What do you mean you missed it? Ah well. You can always cover yourself in solidarity next year. ABC America (for once no our very own home of agitprop) reports:
Women of all faiths and backgrounds are banding together to support Muslim women this Ramadan by taking part in the 30-Day Hijab Challenge, an awareness campaign where participants wear a traditional hair-covering headscarf.
The challenge, which takes place during the Islamic holy month, is sponsored by the international nonprofit World Hijab Day organization and aims to raise awareness and combat prejudice.
While some critics may say non-Muslims wearing a hijab for a month can be interpreted negatively, Ibrahim Hooper, a spokesperson for the Council on American-Islamic Relations, the nation’s largest Muslim civil rights and advocacy organization, told “Good Morning America” that, “Generally, it’s well-received by the American-Muslim community.”
“It’s seen as an act of solidarity and support by the American-Muslim community. It allows somebody to be figuratively to be in somebody else’s shoes for a month to see how they are treated, and how they are treated differently sometimes,” Hooper said. “Hijab is one of the main triggers we found for discrimination, and even attack, in recent years.”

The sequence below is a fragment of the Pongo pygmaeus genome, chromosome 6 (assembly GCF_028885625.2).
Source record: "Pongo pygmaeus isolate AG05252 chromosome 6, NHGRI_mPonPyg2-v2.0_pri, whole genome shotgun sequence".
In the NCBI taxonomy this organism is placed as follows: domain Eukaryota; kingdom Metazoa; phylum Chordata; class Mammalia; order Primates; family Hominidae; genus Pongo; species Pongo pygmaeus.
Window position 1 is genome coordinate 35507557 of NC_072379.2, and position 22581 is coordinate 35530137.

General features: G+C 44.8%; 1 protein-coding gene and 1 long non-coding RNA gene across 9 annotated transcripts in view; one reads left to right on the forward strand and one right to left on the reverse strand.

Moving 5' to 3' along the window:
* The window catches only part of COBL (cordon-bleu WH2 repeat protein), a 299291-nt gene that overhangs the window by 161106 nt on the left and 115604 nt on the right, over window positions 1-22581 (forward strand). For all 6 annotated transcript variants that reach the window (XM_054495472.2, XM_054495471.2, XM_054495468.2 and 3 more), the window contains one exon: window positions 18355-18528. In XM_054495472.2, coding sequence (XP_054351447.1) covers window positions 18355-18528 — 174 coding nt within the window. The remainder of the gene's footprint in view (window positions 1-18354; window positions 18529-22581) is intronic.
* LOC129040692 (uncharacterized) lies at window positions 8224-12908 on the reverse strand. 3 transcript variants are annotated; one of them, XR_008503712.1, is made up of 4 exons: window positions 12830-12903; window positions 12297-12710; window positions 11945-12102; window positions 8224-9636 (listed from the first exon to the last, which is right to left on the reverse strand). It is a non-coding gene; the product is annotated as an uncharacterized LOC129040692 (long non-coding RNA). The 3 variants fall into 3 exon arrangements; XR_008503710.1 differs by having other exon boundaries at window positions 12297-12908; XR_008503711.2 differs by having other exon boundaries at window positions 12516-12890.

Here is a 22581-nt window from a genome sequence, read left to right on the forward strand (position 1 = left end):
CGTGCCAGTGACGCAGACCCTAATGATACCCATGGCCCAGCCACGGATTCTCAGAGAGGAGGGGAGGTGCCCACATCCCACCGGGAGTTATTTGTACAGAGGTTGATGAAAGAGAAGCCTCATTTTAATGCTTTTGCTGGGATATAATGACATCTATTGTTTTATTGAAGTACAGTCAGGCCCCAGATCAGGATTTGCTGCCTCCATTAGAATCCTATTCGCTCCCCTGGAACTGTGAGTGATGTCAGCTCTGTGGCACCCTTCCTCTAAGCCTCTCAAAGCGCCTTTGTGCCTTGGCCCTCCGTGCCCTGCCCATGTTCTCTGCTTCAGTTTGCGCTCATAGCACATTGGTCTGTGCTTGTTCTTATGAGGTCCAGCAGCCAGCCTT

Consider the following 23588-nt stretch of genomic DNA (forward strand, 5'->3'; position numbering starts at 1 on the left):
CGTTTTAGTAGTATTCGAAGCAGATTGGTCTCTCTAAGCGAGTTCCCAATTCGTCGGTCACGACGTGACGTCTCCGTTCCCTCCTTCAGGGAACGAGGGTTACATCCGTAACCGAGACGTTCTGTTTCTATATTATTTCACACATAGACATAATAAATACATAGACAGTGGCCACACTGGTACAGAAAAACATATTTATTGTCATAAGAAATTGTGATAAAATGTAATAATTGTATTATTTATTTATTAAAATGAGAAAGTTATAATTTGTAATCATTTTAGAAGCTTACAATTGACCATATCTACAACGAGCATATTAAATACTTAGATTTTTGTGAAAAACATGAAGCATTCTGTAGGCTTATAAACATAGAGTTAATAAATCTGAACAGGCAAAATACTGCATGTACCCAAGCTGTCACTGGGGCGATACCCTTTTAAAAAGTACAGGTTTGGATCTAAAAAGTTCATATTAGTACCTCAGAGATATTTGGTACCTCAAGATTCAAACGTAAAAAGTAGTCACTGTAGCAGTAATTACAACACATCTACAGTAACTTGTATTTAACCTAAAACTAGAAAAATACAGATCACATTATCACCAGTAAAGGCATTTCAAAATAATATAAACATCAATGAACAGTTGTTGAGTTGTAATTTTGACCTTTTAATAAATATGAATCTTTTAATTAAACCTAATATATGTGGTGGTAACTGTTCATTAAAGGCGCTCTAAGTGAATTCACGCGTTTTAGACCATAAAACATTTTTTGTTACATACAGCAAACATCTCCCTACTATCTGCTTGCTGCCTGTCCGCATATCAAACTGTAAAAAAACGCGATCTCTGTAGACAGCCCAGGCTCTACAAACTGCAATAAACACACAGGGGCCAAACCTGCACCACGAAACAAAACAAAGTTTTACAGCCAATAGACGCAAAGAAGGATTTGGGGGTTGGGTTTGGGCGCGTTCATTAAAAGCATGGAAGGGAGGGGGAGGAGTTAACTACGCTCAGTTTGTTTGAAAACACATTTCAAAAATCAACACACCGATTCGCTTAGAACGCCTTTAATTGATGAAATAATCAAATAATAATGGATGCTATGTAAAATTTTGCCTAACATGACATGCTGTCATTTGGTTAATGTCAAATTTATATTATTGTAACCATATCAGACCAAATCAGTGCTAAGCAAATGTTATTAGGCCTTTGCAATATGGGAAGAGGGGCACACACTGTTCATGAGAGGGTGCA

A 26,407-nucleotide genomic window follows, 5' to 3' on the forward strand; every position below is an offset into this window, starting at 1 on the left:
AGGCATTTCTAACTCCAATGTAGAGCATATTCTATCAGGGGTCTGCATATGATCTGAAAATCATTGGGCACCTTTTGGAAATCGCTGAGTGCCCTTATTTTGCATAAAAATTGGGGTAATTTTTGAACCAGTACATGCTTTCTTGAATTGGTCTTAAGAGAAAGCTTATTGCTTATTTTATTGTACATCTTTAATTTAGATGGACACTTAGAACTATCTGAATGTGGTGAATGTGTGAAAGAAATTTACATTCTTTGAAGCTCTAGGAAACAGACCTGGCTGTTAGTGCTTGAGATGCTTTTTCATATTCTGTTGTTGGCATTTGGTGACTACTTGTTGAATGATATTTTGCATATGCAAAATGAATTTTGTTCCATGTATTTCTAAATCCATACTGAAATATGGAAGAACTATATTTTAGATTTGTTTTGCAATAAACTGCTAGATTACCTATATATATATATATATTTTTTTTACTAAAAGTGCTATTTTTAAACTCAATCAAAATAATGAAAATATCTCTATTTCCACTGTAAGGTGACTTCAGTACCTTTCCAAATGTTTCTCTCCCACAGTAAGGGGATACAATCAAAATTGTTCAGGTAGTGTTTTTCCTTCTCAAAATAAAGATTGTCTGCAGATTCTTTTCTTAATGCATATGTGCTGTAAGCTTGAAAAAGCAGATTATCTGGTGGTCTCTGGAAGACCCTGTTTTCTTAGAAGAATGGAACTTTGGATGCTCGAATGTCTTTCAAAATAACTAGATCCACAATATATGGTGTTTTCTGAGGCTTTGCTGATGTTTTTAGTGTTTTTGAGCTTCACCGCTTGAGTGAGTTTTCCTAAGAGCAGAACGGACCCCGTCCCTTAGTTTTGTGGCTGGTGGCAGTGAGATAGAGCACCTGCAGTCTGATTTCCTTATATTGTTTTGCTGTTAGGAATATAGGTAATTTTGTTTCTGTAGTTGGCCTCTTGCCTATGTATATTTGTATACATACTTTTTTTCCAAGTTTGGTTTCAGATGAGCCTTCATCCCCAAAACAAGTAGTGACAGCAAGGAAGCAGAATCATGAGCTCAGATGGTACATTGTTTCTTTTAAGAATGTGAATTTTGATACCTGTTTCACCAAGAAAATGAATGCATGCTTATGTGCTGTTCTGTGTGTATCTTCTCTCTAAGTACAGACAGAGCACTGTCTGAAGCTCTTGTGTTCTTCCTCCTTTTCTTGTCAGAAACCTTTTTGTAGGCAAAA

While Hooper acknowledged “there is always some voice who says it’s misappropriation or something like that,” he believes “that’s the minority” viewpoint.
It would be far more beneficial – not to mention truer to the spirit of Ramadan – if the women wanting to show their solidarity with their Muslim sisters went on a month of diet instead.
No news yet whether we’re going to see a 30-Day No Hijab Challenge to raise awareness and combat prejudice that sees millions of women around the world forced to cover their hair, their heads, and even their whole bodies according to the dictates of a tradition that sees women as at best unwitting temptress and men as animals who lack any sense of self-control.
Still waiting for the Western feminists to show their support for their sisters in places like Iran and Saudi Arabia where women face jail for not wearing the mandated attire.
Arthur Chrenkoff blogs at The Daily Chrenk where this piece also appears.
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